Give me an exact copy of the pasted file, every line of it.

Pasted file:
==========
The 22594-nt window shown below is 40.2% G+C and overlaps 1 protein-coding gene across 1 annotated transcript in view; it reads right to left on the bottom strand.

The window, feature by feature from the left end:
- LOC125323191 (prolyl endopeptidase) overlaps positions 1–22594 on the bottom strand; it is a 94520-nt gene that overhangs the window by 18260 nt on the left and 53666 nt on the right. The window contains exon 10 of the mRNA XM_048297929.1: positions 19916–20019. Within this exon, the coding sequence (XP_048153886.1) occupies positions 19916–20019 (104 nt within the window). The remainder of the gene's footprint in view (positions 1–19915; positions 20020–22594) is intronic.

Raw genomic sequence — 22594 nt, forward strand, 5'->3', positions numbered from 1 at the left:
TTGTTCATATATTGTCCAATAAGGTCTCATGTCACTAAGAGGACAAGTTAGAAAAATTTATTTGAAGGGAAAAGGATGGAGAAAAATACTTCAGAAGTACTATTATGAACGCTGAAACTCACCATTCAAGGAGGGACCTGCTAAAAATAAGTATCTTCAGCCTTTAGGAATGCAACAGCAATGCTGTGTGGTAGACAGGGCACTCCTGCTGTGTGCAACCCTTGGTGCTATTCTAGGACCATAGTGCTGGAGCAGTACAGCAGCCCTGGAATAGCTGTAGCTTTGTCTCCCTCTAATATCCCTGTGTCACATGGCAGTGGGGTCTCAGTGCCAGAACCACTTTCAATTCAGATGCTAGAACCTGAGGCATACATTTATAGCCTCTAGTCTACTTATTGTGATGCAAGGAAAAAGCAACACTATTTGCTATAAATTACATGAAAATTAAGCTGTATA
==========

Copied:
The 22594-nt window shown below is 40.2% G+C and overlaps 1 protein-coding gene across 1 annotated transcript in view; it reads right to left on the bottom strand.

The window, feature by feature from the left end:
- LOC125323191 (prolyl endopeptidase) overlaps positions 1–22594 on the bottom strand; it is a 94520-nt gene that overhangs the window by 18260 nt on the left and 53666 nt on the right. The window contains exon 10 of the mRNA XM_048297929.1: positions 19916–20019. Within this exon, the coding sequence (XP_048153886.1) occupies positions 19916–20019 (104 nt within the window). The remainder of the gene's footprint in view (positions 1–19915; positions 20020–22594) is intronic.

Raw genomic sequence — 22594 nt, forward strand, 5'->3', positions numbered from 1 at the left:
TTGTTCATATATTGTCCAATAAGGTCTCATGTCACTAAGAGGACAAGTTAGAAAAATTTATTTGAAGGGAAAAGGATGGAGAAAAATACTTCAGAAGTACTATTATGAACGCTGAAACTCACCATTCAAGGAGGGACCTGCTAAAAATAAGTATCTTCAGCCTTTAGGAATGCAACAGCAATGCTGTGTGGTAGACAGGGCACTCCTGCTGTGTGCAACCCTTGGTGCTATTCTAGGACCATAGTGCTGGAGCAGTACAGCAGCCCTGGAATAGCTGTAGCTTTGTCTCCCTCTAATATCCCTGTGTCACATGGCAGTGGGGTCTCAGTGCCAGAACCACTTTCAATTCAGATGCTAGAACCTGAGGCATACATTTATAGCCTCTAGTCTACTTATTGTGATGCAAGGAAAAAGCAACACTATTTGCTATAAATTACATGAAAATTAAGCTGTATA